- 0Feb 13, '08 by Batman24I bet your worker's comp division/lawyer would like to know about her art classes and needing to practice her art. If you haven't made that call I would do so immediately. They can advise you exactly of the agreement as far as how many hours a day she can work, how many days in a row, etc. If there is no contract for a set schedule then see if they will let you schedule her as needed keeping within the 60/month guideline.
She's dictating things she shouldn't be allowed to. I guess they fear another lawsuit. It would be best if she just quit and not keeping her schedule might be one way to do it. Maybe every other weekend would do the trick if that is what most nurses there work.Last edit by Batman24 on Feb 13, '08
- 0Feb 27, '08 by litbitblackI'm not in management but what I have heard said in the past is that you are scheduling for the employee and what the unit needs so you would try to do that to the best of your ability but ultimately everyone cannot be accomadated so she would have to do her part to be more flexible since she is only allowed so many hours a month she needs to be more flexible because you cannot place her at a time when the floor is covered otherwise. Its not right to the other employees who work what they are supposed to. If she can only work 60 hours a month they need to be hours that can help the unit also not just her.
- 0Feb 28, '08 by caliotter3A new DON got rid of the DSD one time by incrementally decreasing her hours until the nurse was forced to quit. She commuted about 50 miles one way to the workplace. I work in home health. When the agency doesn't want you around, they don't call you for cases. That is effectively a schedule with zero hours. I would very much suggest this method of getting rid of her. And if you think this is bad, how do you think an organization can be that has a Director that comes to work no earlier than 10 in the morning and is consistently gone by 1 in the afternoon? When not "working" her reduced hours, she leaves for family matters on a regular basis. Another disability case, who should not be in nursing, even a desk job. When this person is around, you don't get any response from them that looks like they are engaged in that activity called "work".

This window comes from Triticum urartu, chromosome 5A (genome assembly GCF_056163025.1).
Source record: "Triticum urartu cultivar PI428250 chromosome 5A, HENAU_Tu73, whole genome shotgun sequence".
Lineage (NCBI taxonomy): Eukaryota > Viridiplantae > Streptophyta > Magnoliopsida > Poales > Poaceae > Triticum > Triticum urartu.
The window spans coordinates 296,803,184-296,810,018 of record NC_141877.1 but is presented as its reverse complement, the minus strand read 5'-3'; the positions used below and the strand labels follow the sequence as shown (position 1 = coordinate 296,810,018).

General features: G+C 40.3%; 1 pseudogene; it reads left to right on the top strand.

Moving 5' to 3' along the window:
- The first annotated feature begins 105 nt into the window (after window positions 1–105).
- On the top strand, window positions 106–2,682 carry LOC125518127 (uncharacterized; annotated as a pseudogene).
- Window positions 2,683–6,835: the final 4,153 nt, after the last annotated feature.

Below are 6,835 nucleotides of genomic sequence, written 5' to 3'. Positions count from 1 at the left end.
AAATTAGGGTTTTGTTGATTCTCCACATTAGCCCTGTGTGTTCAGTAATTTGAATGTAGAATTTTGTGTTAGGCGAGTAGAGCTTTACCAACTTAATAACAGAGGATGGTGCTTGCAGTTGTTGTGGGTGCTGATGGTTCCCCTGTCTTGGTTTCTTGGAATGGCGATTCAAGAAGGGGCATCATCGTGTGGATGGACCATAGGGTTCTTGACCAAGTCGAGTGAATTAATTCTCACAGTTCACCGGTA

Art class. How splendid.
- 0Mar 4, '08 by SarahK73UGGH!! I hate workers comp situations, there is nothing stickier. You should absolutely get your HR involved, she should have a work comp caseworker that you can be in contact with. I would set up a meeting with your HR so you know exactly what the policies are and so you stay within the rules. Unless you have a work restriction that states those specific requests are required to meet her disability, you do not have any policies allowing set schedules and you are not allowing other staff to use set scheduling.. You should be able to give her fair notice of what the policies are for the schedule and let her know that you will not be able to accomdate her "requests". You allow her to decide if she is wanting to stay and continue working with the schedule as you post it or you will not be able to meet her needs. The kicker is though that is she is disabled due to a injury occuring at work you facility will have to pay for her one way or another, so some facilities may choose to keep them on in atleast some capacity. If you are not able to meet her needs maybe there would be a different department that would be able to accomdate her.